On Friday nights, Moses, James and Chester used to wait for the slam of a car door outside Hollander Ridge. Their father spent weekdays as a mechanic in New York and New Jersey, Chester says. The kids got him on the weekend.
Chester Sr. worked as an electrician, a pipefitter, a welder, a do-it-all handyman. He could fix anything, their mom says. When the neighbors' air conditioning failed, he fixed it. When Chester's kiddie four-wheeler lost a wheel, he fixed it. The kids rarely asked questions about Daddy's work.
But in the summer before his freshman year at Illinois, Chester returned from a basketball tour in Europe to spend the night at his father's worksite in Brooklyn.
"I remember leaving. I remember being hurt," Chester says. "He lived in a trailer. I was like, 'Damn. How could this man sleep here?' "
Menial paychecks didn't stop Dad from spending on the kids. He bought them Timberland boots in the winter, bright-white Nikes in the summer.
"I would always be upset because their dad used to constantly buy them things they really didn't need," Peggy says. "I'd be saying it was too much money. But he always made a way to buy it for them."
One year, days before Christmas, he took her on a last-minute tour of Baltimore toy stores. He needed a present for Chester.
"He went all over the city because all over the city they were sold out," she says. "I was so tired I just wanted to go home. I said, 'Please, can't we just give up?' He said, 'No. I've got to find my baby a Teddy Ruxpin doll.' "
Her voice trails off.
"The last one we went to was a Kmart. He bought it. It's still upstairs. It don't play no more. It sang a song. It don't play anymore."
Finances and arguments shattered the marriage. Chester Frazier Sr. and Peggy Lynch separated about the time Moses dropped out of school. Moses is an athlete, Chester says. He was the athlete Chester wanted to be.
"Then the streets got him," Chester says.
Chester was at home one day when a friend knocked on the door, a sound he would learn to fear. The friend told him Moses had been shot. He was shot in the leg but recovered by wearing a walking boot. Years later, Chester returned home for Christmas wearing a walking boot, though his injury came from playing college basketball. It's a telling sign of the two roads the brothers have traveled.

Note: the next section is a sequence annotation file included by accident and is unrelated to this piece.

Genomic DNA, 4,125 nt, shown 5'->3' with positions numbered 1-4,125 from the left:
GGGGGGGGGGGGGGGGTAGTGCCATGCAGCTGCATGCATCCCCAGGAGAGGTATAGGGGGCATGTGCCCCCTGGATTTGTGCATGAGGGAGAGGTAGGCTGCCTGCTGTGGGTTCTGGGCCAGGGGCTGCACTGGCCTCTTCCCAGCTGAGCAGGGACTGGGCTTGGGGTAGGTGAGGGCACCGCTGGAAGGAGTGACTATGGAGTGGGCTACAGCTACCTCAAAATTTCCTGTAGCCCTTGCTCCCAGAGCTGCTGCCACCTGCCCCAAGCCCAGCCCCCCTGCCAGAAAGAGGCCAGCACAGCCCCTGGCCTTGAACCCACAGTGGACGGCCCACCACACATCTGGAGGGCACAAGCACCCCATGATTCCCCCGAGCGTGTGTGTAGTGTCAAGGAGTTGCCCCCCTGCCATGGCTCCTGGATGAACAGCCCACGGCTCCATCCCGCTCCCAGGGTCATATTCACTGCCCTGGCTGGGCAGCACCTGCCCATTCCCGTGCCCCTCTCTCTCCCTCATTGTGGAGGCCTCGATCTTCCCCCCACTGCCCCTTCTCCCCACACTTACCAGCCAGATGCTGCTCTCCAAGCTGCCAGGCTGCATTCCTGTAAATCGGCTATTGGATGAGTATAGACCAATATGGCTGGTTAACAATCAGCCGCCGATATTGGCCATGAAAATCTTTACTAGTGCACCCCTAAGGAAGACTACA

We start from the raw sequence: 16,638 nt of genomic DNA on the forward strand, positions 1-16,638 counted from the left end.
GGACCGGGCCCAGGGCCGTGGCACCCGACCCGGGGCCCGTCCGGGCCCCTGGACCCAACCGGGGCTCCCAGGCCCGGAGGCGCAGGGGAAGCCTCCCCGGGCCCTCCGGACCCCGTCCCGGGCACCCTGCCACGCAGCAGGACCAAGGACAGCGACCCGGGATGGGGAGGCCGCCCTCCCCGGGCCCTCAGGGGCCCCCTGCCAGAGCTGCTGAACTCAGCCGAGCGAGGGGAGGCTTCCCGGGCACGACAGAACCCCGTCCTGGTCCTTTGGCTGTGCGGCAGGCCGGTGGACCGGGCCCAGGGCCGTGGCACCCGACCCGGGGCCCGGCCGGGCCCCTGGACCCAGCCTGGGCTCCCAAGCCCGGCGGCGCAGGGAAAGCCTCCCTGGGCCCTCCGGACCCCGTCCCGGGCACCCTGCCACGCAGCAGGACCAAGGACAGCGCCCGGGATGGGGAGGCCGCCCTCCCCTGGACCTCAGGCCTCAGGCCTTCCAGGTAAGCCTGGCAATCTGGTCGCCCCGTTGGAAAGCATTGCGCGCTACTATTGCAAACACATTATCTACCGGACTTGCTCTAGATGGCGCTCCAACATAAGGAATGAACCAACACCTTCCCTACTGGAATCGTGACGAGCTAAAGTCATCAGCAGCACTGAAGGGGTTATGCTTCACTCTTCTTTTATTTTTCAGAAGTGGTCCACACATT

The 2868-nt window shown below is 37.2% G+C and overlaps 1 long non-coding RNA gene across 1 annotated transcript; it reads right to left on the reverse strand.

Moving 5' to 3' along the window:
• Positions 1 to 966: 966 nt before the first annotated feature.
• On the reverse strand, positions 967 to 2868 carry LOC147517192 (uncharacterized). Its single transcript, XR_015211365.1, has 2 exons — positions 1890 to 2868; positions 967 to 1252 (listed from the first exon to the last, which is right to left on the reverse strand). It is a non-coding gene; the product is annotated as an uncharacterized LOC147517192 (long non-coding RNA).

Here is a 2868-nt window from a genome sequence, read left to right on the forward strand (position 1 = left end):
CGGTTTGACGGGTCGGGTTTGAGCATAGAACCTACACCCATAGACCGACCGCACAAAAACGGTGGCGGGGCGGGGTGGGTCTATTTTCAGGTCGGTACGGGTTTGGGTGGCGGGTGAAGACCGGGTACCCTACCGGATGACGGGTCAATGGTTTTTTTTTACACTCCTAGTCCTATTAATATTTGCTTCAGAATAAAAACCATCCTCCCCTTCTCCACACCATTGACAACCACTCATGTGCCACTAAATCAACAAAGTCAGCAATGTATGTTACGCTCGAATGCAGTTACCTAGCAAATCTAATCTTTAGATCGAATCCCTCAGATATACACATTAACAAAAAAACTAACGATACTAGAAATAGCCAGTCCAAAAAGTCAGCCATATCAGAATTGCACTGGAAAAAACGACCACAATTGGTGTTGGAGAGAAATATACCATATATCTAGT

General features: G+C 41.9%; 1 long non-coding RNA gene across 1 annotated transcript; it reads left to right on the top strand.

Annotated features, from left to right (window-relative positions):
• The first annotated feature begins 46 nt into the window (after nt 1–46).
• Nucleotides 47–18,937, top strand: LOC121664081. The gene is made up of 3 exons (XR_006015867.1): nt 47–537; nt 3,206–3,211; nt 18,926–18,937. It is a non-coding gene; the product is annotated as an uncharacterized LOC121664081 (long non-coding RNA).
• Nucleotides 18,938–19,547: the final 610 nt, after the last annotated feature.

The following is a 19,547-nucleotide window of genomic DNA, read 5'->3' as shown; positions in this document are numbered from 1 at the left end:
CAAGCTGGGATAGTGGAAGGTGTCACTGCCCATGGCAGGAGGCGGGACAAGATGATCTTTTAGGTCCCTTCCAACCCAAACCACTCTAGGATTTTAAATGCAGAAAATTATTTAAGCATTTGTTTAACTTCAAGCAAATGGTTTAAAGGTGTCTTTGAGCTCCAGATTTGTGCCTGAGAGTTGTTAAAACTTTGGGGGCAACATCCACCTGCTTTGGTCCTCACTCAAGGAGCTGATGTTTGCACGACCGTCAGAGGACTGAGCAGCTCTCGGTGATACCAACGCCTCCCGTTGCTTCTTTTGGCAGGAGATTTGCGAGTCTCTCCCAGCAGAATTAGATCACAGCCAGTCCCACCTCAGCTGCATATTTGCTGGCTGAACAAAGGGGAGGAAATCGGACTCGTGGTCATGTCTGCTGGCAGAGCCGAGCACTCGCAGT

The shooting didn't deter Moses from a life lived on the street corner. His record reads like a list of what their parents told the kids not to do. Drugs. Guns. Theft. Moses is home now after an 18-month jail term, James says. He bought Chester's plane ticket to Baltimore in September.
"It was normal to me," Chester says. "(Moses) wasn't making much money selling drugs. If you add up all the hours he got robbed or got locked up, he was probably making no money. His father wasn't really in his life. Then my father left my mom.
"(Moses) wanted some better things, some nice things, and the only way he knew how to get it was by selling. You can't turn it down. Walk up the street, drug dealers here. Walk to the basketball courts, drug dealers here. Everybody sold drugs. That's all they knew."
James says, "My mom and dad, they kept us with a straight head. We had a good sense of right and wrong. Other guys, from the time they were born to the time they die, they don't know right from wrong."
Just as the brothers don't shame their brother or friends for submitting, they don't blame their father for his missteps. Chester Sr. faced separate charges of assault and battery, though the state chose not to prosecute.